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I Want a Pony: Snapshots of a Dream Productivity App

There’s an early episode of The Simpsons where Homer learns he has a long-lost half-brother named Herb who’s a major automobile mogul. Out of love for his newfound family, Herb lets Homer design and build his ultimate car. The result is a piece of pure American id, in which Homer’s most extravagant obsessions combine to create an unmanufacturable $82,000 boondoggle—complete with bubble windows and a place to put a really, really big fountain drink.

In that pioneering national spirit of favoring geegaws and fantastic chimeras over practicality, here are a few completely random ideas about a notional productivity application I’d like to see someday (as well as few bitches about the lame state of the ones we have now).

See, the thing of it is, there must be something in the air right now, because I’ve talked to no fewer than six (6) people in the last three months who want to build some kind of a new productivity app. I must say, the ideas so far are varied and novel in their approaches to tackling a basic set of problems. There’s a good deal of overlap to be sure, but there’s enough divergence to make me tell one particularly talented friend:

I think it’s heartening to see so much enthusiasm for app development but it reminds me a little of that scene in Jaws where everyone’s crowding into separate boats, firing off pistols, and nearly running into each other right in the harbor.

So here you go. A bunch of nutty bullets about a non-existent program:

  • Cocoa - Whatever piece of app-based functionality resides on my Mac, I want it to be developed with Cocoa. There are some arguments about this issue (with people who are much smarter than me) that I’ll never win, but I still feel strongly that Cocoa represents more than an arbitrary preference about programming. Cocoa apps work together with other Cocoa apps, most all Cocoa widgets (iSearch, anyone?), plus, as I understand it, they capitalize on numerous salutary functions of the OS X architecture itself. C’mon guys. We stopped making “Bed and <BR>eakfast” sites when that seemed like a daunting curve; we owe it to ourselves to encourage good developers to move on as well and start taking full advantage of what a Mac can do today.
  • Hooks and more hooks - As I’ve repeated until I’m hoarse, apps like Quicksilver change the way you use your Mac. Drastically. Ditto for any app that’s open to interaction via (the vastly underutilized) OS X Services. There are smart ways to provide some kind of access to most any program without switching from the foreground app and the task at hand. I want ways to append information, create new items, and do any “capturing” from wherever I am. At the very least, I want a universal “drop box” to which I can periodically return to process, file, and enrich any kind of productivity app data (reminders, phone numbers, notes, etc.).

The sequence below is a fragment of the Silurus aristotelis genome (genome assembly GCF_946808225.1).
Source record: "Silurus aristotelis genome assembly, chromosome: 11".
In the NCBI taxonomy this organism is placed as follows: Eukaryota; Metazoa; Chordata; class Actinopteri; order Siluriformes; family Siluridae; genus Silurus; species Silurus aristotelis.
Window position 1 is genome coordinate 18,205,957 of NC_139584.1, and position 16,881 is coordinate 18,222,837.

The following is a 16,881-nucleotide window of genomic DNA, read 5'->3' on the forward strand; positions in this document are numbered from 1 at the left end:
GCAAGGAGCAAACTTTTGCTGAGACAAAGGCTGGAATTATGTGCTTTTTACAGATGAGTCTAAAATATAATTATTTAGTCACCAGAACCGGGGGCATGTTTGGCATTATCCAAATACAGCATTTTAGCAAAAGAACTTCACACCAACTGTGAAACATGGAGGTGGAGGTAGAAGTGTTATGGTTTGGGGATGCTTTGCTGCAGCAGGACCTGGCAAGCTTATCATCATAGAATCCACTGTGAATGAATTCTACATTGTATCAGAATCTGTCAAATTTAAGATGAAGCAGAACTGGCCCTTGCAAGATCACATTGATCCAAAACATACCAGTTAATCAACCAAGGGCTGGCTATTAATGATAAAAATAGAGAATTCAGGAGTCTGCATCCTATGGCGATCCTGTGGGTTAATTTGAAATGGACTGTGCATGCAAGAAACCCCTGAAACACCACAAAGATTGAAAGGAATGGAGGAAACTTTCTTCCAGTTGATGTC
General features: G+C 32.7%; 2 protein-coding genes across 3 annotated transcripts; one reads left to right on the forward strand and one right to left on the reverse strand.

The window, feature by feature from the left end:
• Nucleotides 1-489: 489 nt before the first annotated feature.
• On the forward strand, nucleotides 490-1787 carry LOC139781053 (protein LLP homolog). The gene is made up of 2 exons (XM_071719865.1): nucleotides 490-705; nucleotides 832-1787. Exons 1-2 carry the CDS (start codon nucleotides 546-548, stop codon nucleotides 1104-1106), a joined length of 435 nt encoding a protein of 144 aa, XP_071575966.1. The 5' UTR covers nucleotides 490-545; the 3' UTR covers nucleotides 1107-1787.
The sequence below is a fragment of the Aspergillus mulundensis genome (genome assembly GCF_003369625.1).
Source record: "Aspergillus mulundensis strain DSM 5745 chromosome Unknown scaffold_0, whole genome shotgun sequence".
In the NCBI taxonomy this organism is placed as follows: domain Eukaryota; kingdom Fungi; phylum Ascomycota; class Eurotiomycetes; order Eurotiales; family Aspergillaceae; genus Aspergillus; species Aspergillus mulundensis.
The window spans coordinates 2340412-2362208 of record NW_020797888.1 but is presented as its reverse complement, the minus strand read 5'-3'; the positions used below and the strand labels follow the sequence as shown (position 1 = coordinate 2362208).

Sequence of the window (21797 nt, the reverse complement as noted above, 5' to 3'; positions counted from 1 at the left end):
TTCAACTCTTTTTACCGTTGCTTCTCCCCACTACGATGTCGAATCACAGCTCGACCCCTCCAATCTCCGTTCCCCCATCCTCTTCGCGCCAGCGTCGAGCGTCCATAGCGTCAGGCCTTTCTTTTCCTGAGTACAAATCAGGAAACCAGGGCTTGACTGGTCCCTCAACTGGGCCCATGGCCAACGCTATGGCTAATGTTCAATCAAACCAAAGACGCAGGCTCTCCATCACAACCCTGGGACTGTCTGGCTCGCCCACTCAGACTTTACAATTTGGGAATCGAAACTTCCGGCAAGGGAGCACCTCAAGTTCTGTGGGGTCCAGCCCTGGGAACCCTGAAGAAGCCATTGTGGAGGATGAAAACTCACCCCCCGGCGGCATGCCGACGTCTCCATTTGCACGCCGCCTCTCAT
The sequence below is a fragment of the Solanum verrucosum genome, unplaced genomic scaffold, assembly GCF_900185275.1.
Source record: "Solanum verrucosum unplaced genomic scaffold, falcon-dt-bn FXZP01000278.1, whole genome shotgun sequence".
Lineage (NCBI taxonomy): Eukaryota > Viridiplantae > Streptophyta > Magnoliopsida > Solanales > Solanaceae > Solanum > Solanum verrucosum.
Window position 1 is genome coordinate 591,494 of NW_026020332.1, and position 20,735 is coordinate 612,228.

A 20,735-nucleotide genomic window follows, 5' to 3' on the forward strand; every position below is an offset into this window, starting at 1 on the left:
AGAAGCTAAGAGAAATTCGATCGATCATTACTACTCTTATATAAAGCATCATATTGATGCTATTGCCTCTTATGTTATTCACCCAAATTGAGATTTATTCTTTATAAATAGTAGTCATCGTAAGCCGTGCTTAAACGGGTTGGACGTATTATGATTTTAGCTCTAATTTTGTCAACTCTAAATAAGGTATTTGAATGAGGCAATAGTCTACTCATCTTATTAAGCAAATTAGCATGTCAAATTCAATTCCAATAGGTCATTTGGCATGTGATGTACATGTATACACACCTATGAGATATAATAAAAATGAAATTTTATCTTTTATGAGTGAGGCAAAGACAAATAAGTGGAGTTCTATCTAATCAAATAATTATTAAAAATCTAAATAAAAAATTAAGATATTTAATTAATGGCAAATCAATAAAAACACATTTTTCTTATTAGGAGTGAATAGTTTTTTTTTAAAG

• Tags - People have strong feelings about metadata and the smart money is usually against letting The User™ apply his or her own tags and titles for important shared data (“They do it wrong or not at all,” the burghers moan). But things are changing for personal users. Two examples? iTunes and del.icio.us. Nobody cares what “metadata” means, but they for damn sure know they want their mp3s tagged correctly. Ditto for del.icio.us, where Master Joshua has shown the world that people will tag stuff that’s important in their world. Don’t like someone else’s homebrewed taxonomy? Doesn’t matter, because you don't need to like it. If I have a repeatable system for tagging the information on just my Mac and it’s working for me, that’s really all that matters. I would definitley love that tagging ability for the most atomic piece of any work and personal information I touch.
  • IMAP-like syncing - For me, the Hegelian truth between the “OS <whatever>” vs. “Web OS” rhubarb is that’s it’s both and neither. Personally, I want my important information stored on a secure server, but I want the data and its structure seamlessly sync-able to applications on the web, via wireless devices, and yeah, in my most important desktop apps. Why is there not “IMAP” for my address book and task outlines? Why the heck isn’t there a standard calendar format that lets me collaborate with colleagues and use whatever program I want? Why do I have to learn CVS to have smart versioning on plain text? I don’t know either. (insert image of Merlin angrily kicking his slippers at the television)
  • Syndicated everything via secure http - Flickr does a fantastic job of letting you pluck out just the stream of information that you’re looking for (threads I've commented on and the Dr. Phil graffiti group are two favorites). I want the same from a productivity app. For example, I want to flag an email with a special tag and then have it generate an expirable Atom/RSS feed to follow the thread and alert me of updates (oooo...maybe via Growl, too?). And I want it secure. That means no passwords in the URL, and no way for Bloglines searchers to accidentally run across my stuff. (Oh, man, is that ever a bomb waiting to explode).